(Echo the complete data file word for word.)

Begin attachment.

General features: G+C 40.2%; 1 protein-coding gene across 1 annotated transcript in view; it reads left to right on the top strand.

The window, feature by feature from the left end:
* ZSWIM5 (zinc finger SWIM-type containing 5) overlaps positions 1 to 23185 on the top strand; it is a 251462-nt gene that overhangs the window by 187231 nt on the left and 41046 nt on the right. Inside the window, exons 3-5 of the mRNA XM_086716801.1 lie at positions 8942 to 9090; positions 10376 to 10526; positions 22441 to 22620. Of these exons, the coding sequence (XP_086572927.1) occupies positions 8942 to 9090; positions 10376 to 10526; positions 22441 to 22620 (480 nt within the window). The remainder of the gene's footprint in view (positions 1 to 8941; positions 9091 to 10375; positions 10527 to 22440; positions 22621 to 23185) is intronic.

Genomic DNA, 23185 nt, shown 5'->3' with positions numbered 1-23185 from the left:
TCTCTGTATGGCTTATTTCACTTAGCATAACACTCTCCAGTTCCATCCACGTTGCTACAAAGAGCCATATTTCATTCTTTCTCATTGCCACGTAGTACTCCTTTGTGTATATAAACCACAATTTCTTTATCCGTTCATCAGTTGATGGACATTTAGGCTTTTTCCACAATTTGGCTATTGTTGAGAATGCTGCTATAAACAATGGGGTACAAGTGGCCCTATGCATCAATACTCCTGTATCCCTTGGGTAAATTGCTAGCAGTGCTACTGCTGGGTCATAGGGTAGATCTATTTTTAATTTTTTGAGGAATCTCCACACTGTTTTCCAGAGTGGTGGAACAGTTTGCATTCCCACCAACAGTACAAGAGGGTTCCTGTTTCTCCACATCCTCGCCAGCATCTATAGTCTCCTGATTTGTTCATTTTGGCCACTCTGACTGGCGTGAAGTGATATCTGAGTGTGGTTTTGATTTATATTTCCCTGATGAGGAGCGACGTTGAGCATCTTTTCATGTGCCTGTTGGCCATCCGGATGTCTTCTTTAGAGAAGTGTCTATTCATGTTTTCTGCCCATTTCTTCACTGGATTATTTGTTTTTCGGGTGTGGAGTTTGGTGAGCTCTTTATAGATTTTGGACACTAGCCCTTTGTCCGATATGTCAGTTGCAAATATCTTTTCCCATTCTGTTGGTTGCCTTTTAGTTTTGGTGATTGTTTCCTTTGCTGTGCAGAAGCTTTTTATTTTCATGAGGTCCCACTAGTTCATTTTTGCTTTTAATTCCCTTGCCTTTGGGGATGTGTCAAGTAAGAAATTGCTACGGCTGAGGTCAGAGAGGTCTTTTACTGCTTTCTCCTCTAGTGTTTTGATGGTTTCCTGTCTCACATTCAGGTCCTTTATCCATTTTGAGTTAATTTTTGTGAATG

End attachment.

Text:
General features: G+C 40.2%; 1 protein-coding gene across 1 annotated transcript in view; it reads left to right on the top strand.

The window, feature by feature from the left end:
* ZSWIM5 (zinc finger SWIM-type containing 5) overlaps positions 1 to 23185 on the top strand; it is a 251462-nt gene that overhangs the window by 187231 nt on the left and 41046 nt on the right. Inside the window, exons 3-5 of the mRNA XM_086716801.1 lie at positions 8942 to 9090; positions 10376 to 10526; positions 22441 to 22620. Of these exons, the coding sequence (XP_086572927.1) occupies positions 8942 to 9090; positions 10376 to 10526; positions 22441 to 22620 (480 nt within the window). The remainder of the gene's footprint in view (positions 1 to 8941; positions 9091 to 10375; positions 10527 to 22440; positions 22621 to 23185) is intronic.

Genomic DNA, 23185 nt, shown 5'->3' with positions numbered 1-23185 from the left:
TCTCTGTATGGCTTATTTCACTTAGCATAACACTCTCCAGTTCCATCCACGTTGCTACAAAGAGCCATATTTCATTCTTTCTCATTGCCACGTAGTACTCCTTTGTGTATATAAACCACAATTTCTTTATCCGTTCATCAGTTGATGGACATTTAGGCTTTTTCCACAATTTGGCTATTGTTGAGAATGCTGCTATAAACAATGGGGTACAAGTGGCCCTATGCATCAATACTCCTGTATCCCTTGGGTAAATTGCTAGCAGTGCTACTGCTGGGTCATAGGGTAGATCTATTTTTAATTTTTTGAGGAATCTCCACACTGTTTTCCAGAGTGGTGGAACAGTTTGCATTCCCACCAACAGTACAAGAGGGTTCCTGTTTCTCCACATCCTCGCCAGCATCTATAGTCTCCTGATTTGTTCATTTTGGCCACTCTGACTGGCGTGAAGTGATATCTGAGTGTGGTTTTGATTTATATTTCCCTGATGAGGAGCGACGTTGAGCATCTTTTCATGTGCCTGTTGGCCATCCGGATGTCTTCTTTAGAGAAGTGTCTATTCATGTTTTCTGCCCATTTCTTCACTGGATTATTTGTTTTTCGGGTGTGGAGTTTGGTGAGCTCTTTATAGATTTTGGACACTAGCCCTTTGTCCGATATGTCAGTTGCAAATATCTTTTCCCATTCTGTTGGTTGCCTTTTAGTTTTGGTGATTGTTTCCTTTGCTGTGCAGAAGCTTTTTATTTTCATGAGGTCCCACTAGTTCATTTTTGCTTTTAATTCCCTTGCCTTTGGGGATGTGTCAAGTAAGAAATTGCTACGGCTGAGGTCAGAGAGGTCTTTTACTGCTTTCTCCTCTAGTGTTTTGATGGTTTCCTGTCTCACATTCAGGTCCTTTATCCATTTTGAGTTAATTTTTGTGAATG